After watching the South Korean gamers in State of Play, I was extremely hungry. Hungry because of all the delicious looking food that seemed to be used as a celebration for when the gamers came home.
Korean cuisine which has evolved over many centuries, is largely based on Rice, vegetables and meats. Traditional Korean foods also have a large number of side dishes as well as having kimchi with every meal.
What I found interesting is that many international cuisines available to us at Coles etc. are Mexican, indian, Italian, asian. Yet its nearly impossible to find any traditional Korean ingredients without going to a speciality store. This results in people making Korean food which is often inauthentic.
For me, Korean food is something which is completely foreign, I think the furthest I have ventured would be Thai food at a restaurant. With that being said, I looked for Korean recipes on google, in which many had been changed slightly to fit our culture or access to ingredients which provided inauthentic traditional Korean food. So instead I looked on forums and discovered this blog which provides you with a really good understanding of Korean culture as well as the food you are making.
After exploring this Korean Food blog with recipes passed down through family members. I knew this would be authentic and found myself searching for the easiest recipes, why? Im English. I grew up with traditional cooking, pies, roast dinners etc. This kind of cooking is completely foreign to me. So here goes…
- 2 Bunches of Bok Choy – (Easy thats a universal vegetable)
- 1 Garlic Clove, minced
- 1 Green onion, minced- (I found myself in a local veg shop googling ‘what is a green onion?’ results, SPRING ONION people! We are purchasing spring onions.)
- 2 Tablespoons of Doenjang (fermented soybean paste)- (No idea what I was looking for, so again took to google. Picture me now stood in coles, learning about soybean suppliers. Result, instead of me waiting a week for the delivery of soybean paste I googled, ‘what was the closest bean to a soybean?’ results, Butter Bean (partly estimated too) I was thinking that I could just mash them up into a paste?)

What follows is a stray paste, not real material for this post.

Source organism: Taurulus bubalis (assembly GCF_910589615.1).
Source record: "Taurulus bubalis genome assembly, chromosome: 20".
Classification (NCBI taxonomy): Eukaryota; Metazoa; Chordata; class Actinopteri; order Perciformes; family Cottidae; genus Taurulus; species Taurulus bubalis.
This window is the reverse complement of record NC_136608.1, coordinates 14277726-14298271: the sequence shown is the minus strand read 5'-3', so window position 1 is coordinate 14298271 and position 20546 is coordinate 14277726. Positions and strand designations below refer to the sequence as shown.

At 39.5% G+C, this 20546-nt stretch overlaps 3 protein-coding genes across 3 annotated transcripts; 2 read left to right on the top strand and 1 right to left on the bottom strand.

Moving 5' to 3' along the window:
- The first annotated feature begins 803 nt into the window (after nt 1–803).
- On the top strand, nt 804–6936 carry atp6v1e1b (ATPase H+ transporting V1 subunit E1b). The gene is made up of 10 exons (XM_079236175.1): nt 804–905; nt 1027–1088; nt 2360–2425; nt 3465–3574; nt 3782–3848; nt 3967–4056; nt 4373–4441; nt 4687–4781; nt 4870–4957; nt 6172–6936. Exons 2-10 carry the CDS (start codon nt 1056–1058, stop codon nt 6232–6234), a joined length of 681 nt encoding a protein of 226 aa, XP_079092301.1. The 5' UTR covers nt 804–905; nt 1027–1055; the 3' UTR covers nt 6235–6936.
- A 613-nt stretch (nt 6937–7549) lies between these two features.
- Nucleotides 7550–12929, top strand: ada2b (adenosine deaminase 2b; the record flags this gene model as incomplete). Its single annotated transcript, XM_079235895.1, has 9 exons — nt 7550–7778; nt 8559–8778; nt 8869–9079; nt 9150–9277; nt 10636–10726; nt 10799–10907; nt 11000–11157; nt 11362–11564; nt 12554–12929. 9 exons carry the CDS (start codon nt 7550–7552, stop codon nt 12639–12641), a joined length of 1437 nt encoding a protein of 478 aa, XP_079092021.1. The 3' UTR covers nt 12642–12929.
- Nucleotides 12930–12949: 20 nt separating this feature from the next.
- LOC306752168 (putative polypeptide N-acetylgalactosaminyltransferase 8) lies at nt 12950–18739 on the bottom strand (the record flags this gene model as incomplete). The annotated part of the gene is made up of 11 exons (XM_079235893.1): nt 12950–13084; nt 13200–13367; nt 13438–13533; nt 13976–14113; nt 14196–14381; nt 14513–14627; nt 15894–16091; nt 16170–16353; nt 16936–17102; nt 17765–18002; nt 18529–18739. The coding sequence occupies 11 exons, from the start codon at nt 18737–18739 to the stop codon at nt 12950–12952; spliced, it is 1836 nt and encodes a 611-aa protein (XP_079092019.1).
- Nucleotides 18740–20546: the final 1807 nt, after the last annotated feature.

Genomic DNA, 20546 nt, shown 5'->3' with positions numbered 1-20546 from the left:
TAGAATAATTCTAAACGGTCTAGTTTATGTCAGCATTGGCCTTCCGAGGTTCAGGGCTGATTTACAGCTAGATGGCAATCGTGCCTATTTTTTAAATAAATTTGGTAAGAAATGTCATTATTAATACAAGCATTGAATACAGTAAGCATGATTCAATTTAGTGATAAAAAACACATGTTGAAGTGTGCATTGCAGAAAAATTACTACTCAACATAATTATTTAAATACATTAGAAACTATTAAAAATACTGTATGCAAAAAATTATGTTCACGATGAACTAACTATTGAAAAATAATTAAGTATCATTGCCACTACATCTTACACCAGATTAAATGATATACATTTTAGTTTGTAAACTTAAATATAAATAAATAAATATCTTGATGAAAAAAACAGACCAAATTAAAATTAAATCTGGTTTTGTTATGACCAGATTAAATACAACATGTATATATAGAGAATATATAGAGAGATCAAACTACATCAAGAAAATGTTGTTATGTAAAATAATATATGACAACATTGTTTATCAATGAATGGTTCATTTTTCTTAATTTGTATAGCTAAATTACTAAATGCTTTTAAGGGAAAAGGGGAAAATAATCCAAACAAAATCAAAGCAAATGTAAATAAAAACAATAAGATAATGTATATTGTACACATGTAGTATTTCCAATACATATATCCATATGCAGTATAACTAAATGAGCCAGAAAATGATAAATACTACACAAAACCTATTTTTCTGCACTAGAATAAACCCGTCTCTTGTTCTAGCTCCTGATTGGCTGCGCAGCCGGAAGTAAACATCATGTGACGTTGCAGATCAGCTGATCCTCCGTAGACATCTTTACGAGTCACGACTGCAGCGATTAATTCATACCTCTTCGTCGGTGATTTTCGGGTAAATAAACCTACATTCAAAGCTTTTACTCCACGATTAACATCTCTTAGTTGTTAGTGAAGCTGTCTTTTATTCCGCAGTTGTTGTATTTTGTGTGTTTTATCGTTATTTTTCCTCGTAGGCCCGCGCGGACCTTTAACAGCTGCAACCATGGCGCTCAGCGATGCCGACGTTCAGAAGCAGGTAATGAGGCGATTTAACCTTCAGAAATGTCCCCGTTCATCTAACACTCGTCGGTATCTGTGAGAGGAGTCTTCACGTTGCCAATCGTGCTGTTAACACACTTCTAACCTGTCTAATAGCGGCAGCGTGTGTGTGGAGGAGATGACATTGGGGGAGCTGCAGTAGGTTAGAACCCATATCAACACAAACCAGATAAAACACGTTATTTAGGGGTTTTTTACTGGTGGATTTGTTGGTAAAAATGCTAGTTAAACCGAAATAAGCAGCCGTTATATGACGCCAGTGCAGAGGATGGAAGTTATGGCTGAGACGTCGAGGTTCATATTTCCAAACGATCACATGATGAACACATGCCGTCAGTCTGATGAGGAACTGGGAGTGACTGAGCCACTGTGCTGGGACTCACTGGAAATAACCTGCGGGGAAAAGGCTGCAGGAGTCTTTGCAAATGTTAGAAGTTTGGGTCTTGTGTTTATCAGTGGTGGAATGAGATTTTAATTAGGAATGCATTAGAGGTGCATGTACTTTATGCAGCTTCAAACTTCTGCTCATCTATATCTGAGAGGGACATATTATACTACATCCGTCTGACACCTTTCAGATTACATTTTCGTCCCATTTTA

- A pinch of sugar
- 2 teaspoons of sesame oil
- 2 tablespoons sesame seeds
What I thought would be an easy recipe turned out to be a disaster. I got home and realised that I purchased Spinach instead of Bok Choy (“universal vegetable” haha) and I forgot the sesame seeds!
My mum also informed me they sell soybeans in the frozen section which i could of mashed as an alternative. (Tad late there mum!)
What I realised very quickly was that, Korean food ingredients were very hard to come across, making it nearly impossible to make Korean food in your own home or somewhat difficult resulting in wanting to just make something you are familiar with instead. This also lead me to believe that there is a strong Korean food culture and sense of pride, with food that should only be made properly and with the correct ingredients, hence there appears to be more Korean restaurants rather than available ingredients. Does this suggest that Korean cuisine is just that Korean, and we shouldn’t be trying to make it?
Ultimately through researching however, I found that Koreans are very accepting and willing to share their culture with all different nationalities. So why aren’t ingredients easily accessible? After reading this news piece we can see a massive increase in Korean restaurant bookings, which is supporting the sale of Korean ingredients in Coles, describing Korean food as the new ‘mexican.’ (Personally though I couldn’t find many ingredients there other than my sesame oil which was reasonably cheap ($3.75).
Day 2 of cooking Korean food…
- Heat water in the kettle.
- Pour flavouring on noodles in a bowl
- Put noodles in the microwave for 2 minutes
- Steal chopsticks from sushi-hub
- Eat noodles with chopsticks and call it Korean Cuisine.
Okay I lied, it isn’t Korean at all, I am just really struggling to find Korean ingredients due to the amount of effort and accessibility. I was pointed in the right direction by my BCM240 teacher, Charlotte Allen (Thank you!) on twitter, who has a friend who cooks Korean Fried chicken (Yum!) Please check out the video below.
How yum does that look? I will definitely be trying that! The problem as I spoke about before is ensuring the food is authentic by using all the right ingredients. Im allergic to Chilli and seafood… Yeah I know it sucks! Theres a lot of stuff I cant even go near and on top of that a lot of Korean foods have chilli in the dishes, which makes it hard to ensure what I’m making is authentic if I have to take out a main ingredient which gives the dish its flavour.
What do you think, does it lose authenticity if you are taking out ingredients? I was thinking a great way to filter recipes would be to tag ingredients within recipes so you can search for recipes without certain ingredients to get around being able to make Korean food that is still authentic.
For instance, next I will be making Bulgogi which is a marinated Korean BBQ beef, ‘simple yet delicious’ apparently. Im still trying to work out whether I should make the Korean Fried Chicken without Chilli. I will also be filming it similarly to how I did with the Bok Choy recipe, so if anyone had any comments for improvement that would be awesome! (Hopefully I can get the right ingredients for this one… haha!)